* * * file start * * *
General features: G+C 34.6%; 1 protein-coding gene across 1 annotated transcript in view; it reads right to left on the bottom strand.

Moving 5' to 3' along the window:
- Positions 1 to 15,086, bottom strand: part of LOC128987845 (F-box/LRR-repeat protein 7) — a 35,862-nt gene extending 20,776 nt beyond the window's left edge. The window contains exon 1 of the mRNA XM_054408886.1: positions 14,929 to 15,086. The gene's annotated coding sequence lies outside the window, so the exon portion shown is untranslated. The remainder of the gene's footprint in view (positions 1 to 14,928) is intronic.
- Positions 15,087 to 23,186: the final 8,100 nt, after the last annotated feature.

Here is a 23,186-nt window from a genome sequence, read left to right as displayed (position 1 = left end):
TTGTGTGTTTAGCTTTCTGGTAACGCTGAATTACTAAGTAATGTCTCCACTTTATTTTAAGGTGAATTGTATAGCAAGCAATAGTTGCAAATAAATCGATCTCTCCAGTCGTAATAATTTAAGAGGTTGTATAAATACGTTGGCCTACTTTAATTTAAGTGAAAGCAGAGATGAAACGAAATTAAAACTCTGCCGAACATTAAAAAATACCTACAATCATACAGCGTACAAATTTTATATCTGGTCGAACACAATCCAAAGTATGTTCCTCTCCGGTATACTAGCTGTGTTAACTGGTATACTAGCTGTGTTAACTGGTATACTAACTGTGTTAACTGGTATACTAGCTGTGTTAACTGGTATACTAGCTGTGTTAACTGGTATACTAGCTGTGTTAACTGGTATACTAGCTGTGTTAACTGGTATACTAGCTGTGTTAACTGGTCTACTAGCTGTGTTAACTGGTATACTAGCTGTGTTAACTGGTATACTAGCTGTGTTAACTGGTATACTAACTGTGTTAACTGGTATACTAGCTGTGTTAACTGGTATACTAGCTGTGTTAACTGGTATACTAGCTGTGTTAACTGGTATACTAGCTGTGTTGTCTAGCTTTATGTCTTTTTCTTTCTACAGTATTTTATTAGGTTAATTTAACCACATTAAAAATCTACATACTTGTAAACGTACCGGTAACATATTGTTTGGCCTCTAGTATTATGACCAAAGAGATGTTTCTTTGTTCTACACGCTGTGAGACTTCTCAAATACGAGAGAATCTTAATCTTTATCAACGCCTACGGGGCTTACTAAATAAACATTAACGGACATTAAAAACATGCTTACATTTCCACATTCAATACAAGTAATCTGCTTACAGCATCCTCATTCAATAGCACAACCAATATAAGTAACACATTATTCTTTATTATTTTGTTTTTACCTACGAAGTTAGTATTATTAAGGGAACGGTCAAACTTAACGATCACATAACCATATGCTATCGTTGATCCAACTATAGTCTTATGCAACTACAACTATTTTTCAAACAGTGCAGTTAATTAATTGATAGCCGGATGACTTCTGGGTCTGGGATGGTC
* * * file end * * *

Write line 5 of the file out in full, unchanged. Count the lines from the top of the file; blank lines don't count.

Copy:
Here is a 23,186-nt window from a genome sequence, read left to right as displayed (position 1 = left end):